My ears are open, attuned to any language I may overhear. Ready to make sense of the symphony of sounds that nature and animals always provide–or to appreciate its beauty if I cannot really understand it. Excited at the music of laughter, and tears, and awe, and gratitude that awaits me.

Determined to stay present.

Signing off from Panama!

Katie

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Of False Bravery and Half-Truths

I waited for the elevator to make its way to the ground floor of the parking garage. It was one of those places in downtown Santa Monica that always smells a little like urine, even when it’s not hot outside. The kind of garage that always has a few lights blinking and crackling, threatening to burn out. The kind that makes you wish the sun were still out and that you weren’t by yourself.

The elevator arrived and I stepped on, followed by five men speaking very loud and animated Korean. They smelled like stale beer and cigarettes, and together we more than filled the small space. One of their arms kept brushing against my REI shopping bag, and another gave me a full body scan with his eyes. We had no air left for anyone else to breathe in that elevator, but I wished that someone else would join us. Someone who might make me feel safe.

We began our ascent, only to jerk to a stop and lurch down a few feet before we reached the third floor. The men exclaimed, “Oh My God” in English, while gazing at each other with panicked looks. When they then looked over at me, I smiled calmly, as if we weren’t trapped together in an elevator between floors of a Santa Monica parking garage, instead of driving our cars safely home.“Don’t let them see your fear,” the voice in my head whispered. “They need to think that you’re brave.”

I wasn’t. I was scared even before the elevator doors closed around us. I was scared even after we all got out safely. But I couldn’t let them see that. Maintaining that illusion of bravery felt crucial. If felt like it was all that I had.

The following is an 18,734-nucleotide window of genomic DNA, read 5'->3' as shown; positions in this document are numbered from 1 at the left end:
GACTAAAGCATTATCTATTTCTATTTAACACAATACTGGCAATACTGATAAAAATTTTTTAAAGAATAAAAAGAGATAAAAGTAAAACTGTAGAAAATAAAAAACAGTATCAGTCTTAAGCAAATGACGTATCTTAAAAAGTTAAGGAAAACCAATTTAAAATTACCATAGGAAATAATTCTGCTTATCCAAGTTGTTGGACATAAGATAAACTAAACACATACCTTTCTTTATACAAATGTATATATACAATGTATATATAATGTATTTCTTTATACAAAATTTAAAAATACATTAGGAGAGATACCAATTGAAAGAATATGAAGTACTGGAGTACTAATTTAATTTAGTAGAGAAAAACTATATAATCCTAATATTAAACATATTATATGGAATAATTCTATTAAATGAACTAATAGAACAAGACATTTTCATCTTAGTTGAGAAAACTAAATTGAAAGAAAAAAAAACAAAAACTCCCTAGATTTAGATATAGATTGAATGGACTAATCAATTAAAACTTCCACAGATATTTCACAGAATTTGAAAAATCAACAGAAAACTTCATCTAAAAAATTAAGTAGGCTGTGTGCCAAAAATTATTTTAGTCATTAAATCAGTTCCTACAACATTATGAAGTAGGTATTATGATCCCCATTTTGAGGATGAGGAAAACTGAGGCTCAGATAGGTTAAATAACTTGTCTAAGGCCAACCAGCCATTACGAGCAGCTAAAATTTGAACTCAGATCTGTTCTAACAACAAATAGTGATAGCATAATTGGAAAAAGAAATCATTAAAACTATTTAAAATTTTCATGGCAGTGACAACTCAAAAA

It’s what I’ve always done.

When I was a kid, I needed everyone to see that I could do everything considered scary, and do it by myself. That meant not hesitating before diving off the high dive, running to the front of the line to ride the tallest roller coaster, or watching horror movies that secretly terrified me. Often it meant impulsive decisions with little regard for consequences. I was no adrenaline junkie; it was all about trying to manipulate people into seeing me as “brave”. To me, scared equated with weak, and that was unacceptable. Fast forward thirty years later and I’m still that five-year-old kid, yelling, “Look at me! Look at what I can do” from the high dive.

Last weekend, a stranger marveled at the fact that I could attend a friend’s wedding without a date. She could never do that, she told me, unsolicited. She would rather just stay home than ever go to a wedding alone. I was rendered momentarily speechless, as I so often am when someone else voices feelings I don’t want to admit to also having experienced. I quickly moved away from the conversation, eager to get away from her and her (our) fears.

Instead, I went home and rallied against that fear. I posted a status update to my Facebook page that I hoped would reinforce me as that brave, independent person I needed everyone to see.